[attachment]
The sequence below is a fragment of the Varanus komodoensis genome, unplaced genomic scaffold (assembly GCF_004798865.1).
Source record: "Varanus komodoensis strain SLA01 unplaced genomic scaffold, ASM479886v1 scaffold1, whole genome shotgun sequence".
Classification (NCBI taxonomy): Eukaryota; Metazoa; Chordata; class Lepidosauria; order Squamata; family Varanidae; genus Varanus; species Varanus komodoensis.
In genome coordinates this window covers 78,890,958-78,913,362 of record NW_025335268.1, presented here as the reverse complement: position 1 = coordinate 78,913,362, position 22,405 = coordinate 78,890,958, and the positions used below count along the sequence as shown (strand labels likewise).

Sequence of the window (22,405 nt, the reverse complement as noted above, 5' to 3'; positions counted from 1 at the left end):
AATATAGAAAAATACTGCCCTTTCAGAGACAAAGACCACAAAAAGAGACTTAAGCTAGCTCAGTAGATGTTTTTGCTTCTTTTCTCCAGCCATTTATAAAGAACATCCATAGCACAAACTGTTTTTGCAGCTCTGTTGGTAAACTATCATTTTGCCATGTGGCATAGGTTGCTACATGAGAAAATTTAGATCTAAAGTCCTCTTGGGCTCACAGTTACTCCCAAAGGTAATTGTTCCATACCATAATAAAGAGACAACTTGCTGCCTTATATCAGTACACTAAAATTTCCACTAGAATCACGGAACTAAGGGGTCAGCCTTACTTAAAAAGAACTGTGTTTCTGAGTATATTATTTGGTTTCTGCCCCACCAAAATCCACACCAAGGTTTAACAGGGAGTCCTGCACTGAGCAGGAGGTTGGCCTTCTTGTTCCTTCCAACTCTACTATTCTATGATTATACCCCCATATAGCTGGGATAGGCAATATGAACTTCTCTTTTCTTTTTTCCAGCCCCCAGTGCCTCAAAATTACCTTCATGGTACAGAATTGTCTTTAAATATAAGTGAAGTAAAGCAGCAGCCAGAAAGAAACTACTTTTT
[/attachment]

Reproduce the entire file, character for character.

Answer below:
The sequence below is a fragment of the Varanus komodoensis genome, unplaced genomic scaffold (assembly GCF_004798865.1).
Source record: "Varanus komodoensis strain SLA01 unplaced genomic scaffold, ASM479886v1 scaffold1, whole genome shotgun sequence".
Classification (NCBI taxonomy): Eukaryota; Metazoa; Chordata; class Lepidosauria; order Squamata; family Varanidae; genus Varanus; species Varanus komodoensis.
In genome coordinates this window covers 78,890,958-78,913,362 of record NW_025335268.1, presented here as the reverse complement: position 1 = coordinate 78,913,362, position 22,405 = coordinate 78,890,958, and the positions used below count along the sequence as shown (strand labels likewise).

Sequence of the window (22,405 nt, the reverse complement as noted above, 5' to 3'; positions counted from 1 at the left end):
AATATAGAAAAATACTGCCCTTTCAGAGACAAAGACCACAAAAAGAGACTTAAGCTAGCTCAGTAGATGTTTTTGCTTCTTTTCTCCAGCCATTTATAAAGAACATCCATAGCACAAACTGTTTTTGCAGCTCTGTTGGTAAACTATCATTTTGCCATGTGGCATAGGTTGCTACATGAGAAAATTTAGATCTAAAGTCCTCTTGGGCTCACAGTTACTCCCAAAGGTAATTGTTCCATACCATAATAAAGAGACAACTTGCTGCCTTATATCAGTACACTAAAATTTCCACTAGAATCACGGAACTAAGGGGTCAGCCTTACTTAAAAAGAACTGTGTTTCTGAGTATATTATTTGGTTTCTGCCCCACCAAAATCCACACCAAGGTTTAACAGGGAGTCCTGCACTGAGCAGGAGGTTGGCCTTCTTGTTCCTTCCAACTCTACTATTCTATGATTATACCCCCATATAGCTGGGATAGGCAATATGAACTTCTCTTTTCTTTTTTCCAGCCCCCAGTGCCTCAAAATTACCTTCATGGTACAGAATTGTCTTTAAATATAAGTGAAGTAAAGCAGCAGCCAGAAAGAAACTACTTTTT